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Decoding Chemical Labels: Understanding GHS Symbols, Packing Groups, UN Numbers, and More

In the vast world of chemicals, understanding the labels on containers is akin to reading a language. These labels provide essential information about the nature, hazards, and safe handling of the substance inside. However, for many, this language can seem cryptic. This article aims to demystify chemical labels, spotlighting the Globally Harmonized System (GHS) symbols, packing groups, UN numbers, and other critical components that adorn these labels.

Introduction: The Language of Chemical Safety

Every day, industries around the world handle countless chemicals, some benign and others hazardous. The risks associated with mishandling can range from minor irritations to catastrophic incidents. Thus, understanding the language of chemical labels is paramount for safety.

The Globally Harmonized System (GHS): A Universal Language

The Globally Harmonized System (GHS) was born out of the need for a consistent, worldwide system for classifying and labeling chemicals. Initiated by the United Nations, GHS ensures that regardless of where a chemical originates or is used, its hazards are communicated in a standard manner.

GHS Pictograms: A Picture is Worth a Thousand Words

Pictograms, or symbols, form the visual core of the GHS. These symbols provide a quick overview of the hazards associated with a chemical.


Signifying flammable substances.

Exploding Bomb

Denotes explosive materials.

Gas Cylinder

For gases under pressure, such as Oxygen.


Highlights corrosive chemicals. For instance, Hydrochloric Acid 37% is a potent acid known for its corrosive properties.

Skull and Crossbones

A universal symbol of danger, indicating acute toxicity.

UN Numbers: The Unique Identity

Every hazardous substance or article is assigned a unique four-digit number known as the UN Number. This number serves as a universal identifier, ensuring that the substance’s nature and associated risks are understood globally. For example, UN1203 is universally recognized as gasoline.

Packing Groups: Classifying the Level of Danger

The transportation of chemicals comes with its own set of challenges. Packing Groups are a classification method used to denote the danger level of chemicals during transportation.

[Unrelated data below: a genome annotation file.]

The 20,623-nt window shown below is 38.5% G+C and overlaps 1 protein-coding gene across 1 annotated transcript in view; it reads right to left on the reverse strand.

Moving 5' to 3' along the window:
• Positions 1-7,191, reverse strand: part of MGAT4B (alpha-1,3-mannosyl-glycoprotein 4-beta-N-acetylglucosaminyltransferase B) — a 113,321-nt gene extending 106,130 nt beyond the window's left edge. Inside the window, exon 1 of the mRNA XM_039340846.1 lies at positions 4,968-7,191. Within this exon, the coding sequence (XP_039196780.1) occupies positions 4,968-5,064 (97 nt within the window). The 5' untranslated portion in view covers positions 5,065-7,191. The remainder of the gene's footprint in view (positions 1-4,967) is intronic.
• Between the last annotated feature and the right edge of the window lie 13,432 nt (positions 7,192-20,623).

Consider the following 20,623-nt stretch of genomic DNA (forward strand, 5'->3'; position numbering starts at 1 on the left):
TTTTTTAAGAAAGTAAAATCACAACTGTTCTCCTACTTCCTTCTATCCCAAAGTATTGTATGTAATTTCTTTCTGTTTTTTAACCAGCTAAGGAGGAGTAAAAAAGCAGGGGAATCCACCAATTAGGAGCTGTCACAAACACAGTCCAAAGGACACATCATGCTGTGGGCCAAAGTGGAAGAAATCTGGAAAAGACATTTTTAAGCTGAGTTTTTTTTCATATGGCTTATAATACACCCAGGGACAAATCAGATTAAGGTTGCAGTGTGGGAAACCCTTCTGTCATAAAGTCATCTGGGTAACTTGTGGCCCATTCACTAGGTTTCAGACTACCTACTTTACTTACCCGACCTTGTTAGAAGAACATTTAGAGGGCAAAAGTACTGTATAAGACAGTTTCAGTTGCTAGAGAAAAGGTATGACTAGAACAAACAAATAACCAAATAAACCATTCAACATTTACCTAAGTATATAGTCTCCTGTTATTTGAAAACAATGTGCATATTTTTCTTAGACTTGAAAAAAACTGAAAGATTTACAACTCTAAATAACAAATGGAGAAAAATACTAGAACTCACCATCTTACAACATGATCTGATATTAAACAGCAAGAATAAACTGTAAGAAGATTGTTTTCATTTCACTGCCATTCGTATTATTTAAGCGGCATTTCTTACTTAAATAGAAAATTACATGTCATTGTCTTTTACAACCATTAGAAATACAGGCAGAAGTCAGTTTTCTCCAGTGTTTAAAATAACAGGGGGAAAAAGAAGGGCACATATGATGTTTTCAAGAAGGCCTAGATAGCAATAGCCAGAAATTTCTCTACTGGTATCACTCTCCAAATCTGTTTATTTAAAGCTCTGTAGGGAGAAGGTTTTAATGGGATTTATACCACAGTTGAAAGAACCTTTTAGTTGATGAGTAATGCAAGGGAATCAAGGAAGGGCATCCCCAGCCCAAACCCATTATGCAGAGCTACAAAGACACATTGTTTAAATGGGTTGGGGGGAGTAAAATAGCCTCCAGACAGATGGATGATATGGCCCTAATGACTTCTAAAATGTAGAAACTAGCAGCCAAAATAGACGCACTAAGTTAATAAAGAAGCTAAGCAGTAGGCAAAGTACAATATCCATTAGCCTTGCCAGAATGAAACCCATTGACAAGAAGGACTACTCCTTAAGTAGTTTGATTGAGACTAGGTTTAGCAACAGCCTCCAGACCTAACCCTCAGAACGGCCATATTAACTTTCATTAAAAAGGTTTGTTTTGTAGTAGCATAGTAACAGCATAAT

Packing Group I

For the most hazardous substances.

Packing Group II

Indicating a medium level of hazard.

Packing Group III

For substances with a comparatively lower danger level.

Beyond GHS: Additional Label Elements

While GHS symbols, UN Numbers, and Packing Groups are fundamental, chemical labels offer a plethora of other critical information:

Product Identifier

This could be the chemical’s name, its code, or batch number. It serves as the primary identification method for the substance.

Signal Words

“Warning” or “Danger” give a quick indication of the severity of the hazard.

Hazard & Precautionary Statements

While the former describes the nature of the risk, the latter offers guidelines on how to handle the chemical safely.

Supplier Information

Knowing the manufacturer or distributor can be crucial, especially in emergencies.

First-Aid Measures

Immediate actions to take upon accidental exposure.

Alliance Chemical: A Beacon of Safety and Reliability

Alliance Chemical stands at the forefront of chemical safety. Each product, be it the household-friendly Vinegar 50% or the industrial-grade Sodium Hydroxide Flakes, is labeled meticulously in adherence to global standards. This commitment ensures that customers remain informed and can use products with confidence.


Chemical labels are more than mere stickers; they’re comprehensive guides, ensuring that those who handle chemicals can do so safely and effectively. By understanding and respecting the information on these labels, we can ensure a safer environment for all.

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